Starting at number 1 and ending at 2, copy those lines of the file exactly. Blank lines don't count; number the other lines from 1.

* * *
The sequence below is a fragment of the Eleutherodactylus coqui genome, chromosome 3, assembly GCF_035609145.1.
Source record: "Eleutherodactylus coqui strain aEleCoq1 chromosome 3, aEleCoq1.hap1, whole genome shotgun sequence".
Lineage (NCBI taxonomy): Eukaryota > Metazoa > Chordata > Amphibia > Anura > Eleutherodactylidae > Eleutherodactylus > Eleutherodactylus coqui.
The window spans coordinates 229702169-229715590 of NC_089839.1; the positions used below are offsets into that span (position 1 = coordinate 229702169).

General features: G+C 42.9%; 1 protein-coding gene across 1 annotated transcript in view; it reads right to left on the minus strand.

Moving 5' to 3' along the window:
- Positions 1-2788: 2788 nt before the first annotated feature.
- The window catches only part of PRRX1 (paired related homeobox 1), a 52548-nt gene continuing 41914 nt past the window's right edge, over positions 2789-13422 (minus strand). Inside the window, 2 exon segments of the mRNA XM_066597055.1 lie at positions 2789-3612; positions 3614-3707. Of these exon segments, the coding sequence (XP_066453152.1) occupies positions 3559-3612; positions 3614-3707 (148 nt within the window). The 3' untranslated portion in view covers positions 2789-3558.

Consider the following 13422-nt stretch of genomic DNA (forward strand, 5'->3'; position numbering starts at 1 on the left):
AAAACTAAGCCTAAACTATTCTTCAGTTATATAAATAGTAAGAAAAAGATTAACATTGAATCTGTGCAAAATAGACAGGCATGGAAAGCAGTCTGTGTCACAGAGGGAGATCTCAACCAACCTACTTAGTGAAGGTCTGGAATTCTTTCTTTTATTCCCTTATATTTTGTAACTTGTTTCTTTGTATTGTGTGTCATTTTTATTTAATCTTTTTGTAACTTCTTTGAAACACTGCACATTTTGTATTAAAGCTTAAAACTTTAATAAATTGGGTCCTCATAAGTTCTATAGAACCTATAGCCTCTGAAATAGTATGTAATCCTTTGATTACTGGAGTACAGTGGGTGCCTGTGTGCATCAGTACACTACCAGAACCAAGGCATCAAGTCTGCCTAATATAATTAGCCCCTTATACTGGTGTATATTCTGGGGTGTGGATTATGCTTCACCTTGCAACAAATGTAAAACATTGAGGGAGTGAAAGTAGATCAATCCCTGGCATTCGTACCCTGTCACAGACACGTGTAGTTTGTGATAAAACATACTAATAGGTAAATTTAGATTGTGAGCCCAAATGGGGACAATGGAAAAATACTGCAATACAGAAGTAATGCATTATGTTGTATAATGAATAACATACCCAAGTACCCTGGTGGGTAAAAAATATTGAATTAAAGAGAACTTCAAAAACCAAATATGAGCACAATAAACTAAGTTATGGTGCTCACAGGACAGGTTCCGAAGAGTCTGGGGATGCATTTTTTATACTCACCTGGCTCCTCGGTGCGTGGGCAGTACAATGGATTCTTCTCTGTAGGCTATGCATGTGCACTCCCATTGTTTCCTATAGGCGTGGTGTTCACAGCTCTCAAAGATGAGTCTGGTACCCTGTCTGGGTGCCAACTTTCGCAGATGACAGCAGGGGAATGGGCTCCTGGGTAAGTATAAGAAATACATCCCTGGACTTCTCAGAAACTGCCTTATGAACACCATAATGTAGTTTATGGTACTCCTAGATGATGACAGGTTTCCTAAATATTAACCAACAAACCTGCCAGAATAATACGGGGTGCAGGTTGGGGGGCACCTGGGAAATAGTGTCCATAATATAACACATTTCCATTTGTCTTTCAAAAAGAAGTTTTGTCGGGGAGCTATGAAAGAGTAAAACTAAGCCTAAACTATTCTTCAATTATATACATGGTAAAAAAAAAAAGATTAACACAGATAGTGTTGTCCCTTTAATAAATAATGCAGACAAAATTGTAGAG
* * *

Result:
The sequence below is a fragment of the Eleutherodactylus coqui genome, chromosome 3, assembly GCF_035609145.1.
Source record: "Eleutherodactylus coqui strain aEleCoq1 chromosome 3, aEleCoq1.hap1, whole genome shotgun sequence".